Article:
Authors: Gerhardt R. Meurer
Purpose: Measure global dark rate of the Solar Blind Channel and determine what quantities govern it (e.g. MAMA tube temperature). Monitor temporal evolution of the dark rate. Present an accumulated long exposure dark image and discuss its features. Locate and measure hot pixels.
Data: Table 1 lists the available dark frame images that have been obtained with the SBC, as of June 1999. The data were obtained for a variety of purposes. These include (1) as part of functional and aliveness tests, (2) as background comparison images for other calibartion goals, and (3) explicitly for determining the dark rate and dark structure.
I. A "Super Dark" Image
Method: During the first thermal vacuum campaign (Feb-Mar, 1999), ten one hour long dark images were obtained (see Table 1). The data were taken during the flat fielding phase of the campaign, during which the thermal environment of the instrument was constant. All data were obtained after the SBC had been reached an equilibrium Temperture of 31°C. An IDL program combine_sbcdrk.pro was used to combine the images and to locate hot pixels.
|FITS||GIF||GIF thumbnail: 2x rebin||GIF thumbnail: 4x rebin|
Dark structure. Figure 1 shows the "Super Dark" image displayed with square root scaling and 2x rebinning. A gzipped fits version of the full resolution image can be obtained by clicking on the fits button below the image. The image is normalized by the exposure time to give counts/pixel/hour. The following features are noticeable in the Super Dark:
II. Global dark rate trends
MAMA Tube Temperature and MCP current The global dark rates from Table 1 are plotted against MAMA tube Temperature TSBC and MCP current IMCP in Figure 2.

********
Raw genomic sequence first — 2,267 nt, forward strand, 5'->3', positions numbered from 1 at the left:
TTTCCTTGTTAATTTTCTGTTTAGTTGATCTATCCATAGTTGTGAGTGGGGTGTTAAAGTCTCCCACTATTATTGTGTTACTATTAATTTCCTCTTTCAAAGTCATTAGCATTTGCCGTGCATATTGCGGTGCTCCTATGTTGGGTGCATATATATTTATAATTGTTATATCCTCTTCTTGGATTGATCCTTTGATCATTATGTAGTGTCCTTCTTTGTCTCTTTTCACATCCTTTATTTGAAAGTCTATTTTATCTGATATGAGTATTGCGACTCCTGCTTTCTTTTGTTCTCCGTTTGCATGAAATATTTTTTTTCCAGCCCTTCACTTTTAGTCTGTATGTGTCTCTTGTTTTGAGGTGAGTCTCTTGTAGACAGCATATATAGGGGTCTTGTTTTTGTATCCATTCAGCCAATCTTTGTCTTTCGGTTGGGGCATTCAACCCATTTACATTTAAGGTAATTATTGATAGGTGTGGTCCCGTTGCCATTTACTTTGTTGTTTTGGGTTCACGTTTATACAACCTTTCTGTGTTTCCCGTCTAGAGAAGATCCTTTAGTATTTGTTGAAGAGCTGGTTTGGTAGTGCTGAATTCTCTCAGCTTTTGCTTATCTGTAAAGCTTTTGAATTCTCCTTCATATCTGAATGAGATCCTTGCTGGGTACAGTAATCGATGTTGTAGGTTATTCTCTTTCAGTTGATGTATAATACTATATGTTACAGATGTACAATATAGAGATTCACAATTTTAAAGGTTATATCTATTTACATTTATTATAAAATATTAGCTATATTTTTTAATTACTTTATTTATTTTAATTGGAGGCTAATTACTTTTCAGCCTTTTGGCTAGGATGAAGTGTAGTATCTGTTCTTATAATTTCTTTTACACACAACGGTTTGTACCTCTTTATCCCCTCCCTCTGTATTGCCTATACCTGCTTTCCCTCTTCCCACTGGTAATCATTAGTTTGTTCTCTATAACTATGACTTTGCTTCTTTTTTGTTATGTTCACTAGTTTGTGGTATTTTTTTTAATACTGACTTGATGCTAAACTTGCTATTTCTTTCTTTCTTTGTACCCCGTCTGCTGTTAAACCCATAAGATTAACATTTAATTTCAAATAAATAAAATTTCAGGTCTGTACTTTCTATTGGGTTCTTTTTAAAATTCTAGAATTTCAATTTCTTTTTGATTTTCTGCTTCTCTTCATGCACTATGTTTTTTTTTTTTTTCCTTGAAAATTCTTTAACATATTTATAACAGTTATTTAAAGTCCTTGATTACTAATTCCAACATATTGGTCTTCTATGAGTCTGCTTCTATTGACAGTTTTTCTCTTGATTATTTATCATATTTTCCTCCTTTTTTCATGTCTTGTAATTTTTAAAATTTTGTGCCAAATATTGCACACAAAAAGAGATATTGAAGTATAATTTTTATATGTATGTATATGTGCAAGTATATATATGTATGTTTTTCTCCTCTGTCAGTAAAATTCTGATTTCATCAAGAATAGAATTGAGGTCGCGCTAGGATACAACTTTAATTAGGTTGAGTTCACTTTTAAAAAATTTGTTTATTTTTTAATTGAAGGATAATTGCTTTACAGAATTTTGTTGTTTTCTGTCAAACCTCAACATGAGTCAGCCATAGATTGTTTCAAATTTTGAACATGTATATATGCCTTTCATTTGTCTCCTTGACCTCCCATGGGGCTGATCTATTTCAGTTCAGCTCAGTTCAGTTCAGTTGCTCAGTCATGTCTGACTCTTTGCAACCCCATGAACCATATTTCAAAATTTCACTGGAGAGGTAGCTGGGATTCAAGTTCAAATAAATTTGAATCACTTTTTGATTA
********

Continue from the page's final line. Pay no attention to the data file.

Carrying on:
Strong dependencies are seen in both cases. The lines in Figure 2 correspond to a factor of ten change in the dark rate for a change in TSBC of 16.6°C (solid line) or 6.4°C (dashed line). In terms of IMCP a factor of ten change in the dark rate corresponds to a change of 7.5 mA (solid line) or 3.38 mA (dashed line). The plots are very similar in appearance because IMCP and TSBC are strongly correlated. However, the relationship between dark rate and IMCP appears to be somewhat cleaner than the realtionship with TSBC. In both plots, there are strong deviations from the (eye-fiited) lines. These amount to deviations on the of ~0.8 dex in some cases. The cause of these deviations is being investigated, but is not yet known.
|a. Raw global count rate.||b. Global count rate corrected for IMCP dependency.|
Temporal variations The strong dependence of the dark rate on TSBC and IMCP can easily mask any second order effects. Therefore, Fig. 3 plots dark rate over only a very limited range in time (measured realtive to the first exposure taken on 6 March, 1999, UT 5:11). This interval of time covers most of the flat field phase of the first thermal vacuum campaign. During this interval, there was no cycling of the SBC power, and TSBC = 30.8 ± 0.2 °C and IMCP = 64.47 ± 0.15 mA were fairly steady.
At first blush, as in Fig 3a, there is an apparent 10% decline in the global count rate over 100 hours. However, much of this may be due to the IMCP dependency. When this is removed, using the steeper of the two slopes shown in Fig. 2b, then the temporal correlation is much less obvious - maybe a 5% effect with about 5% intrinsic scatter.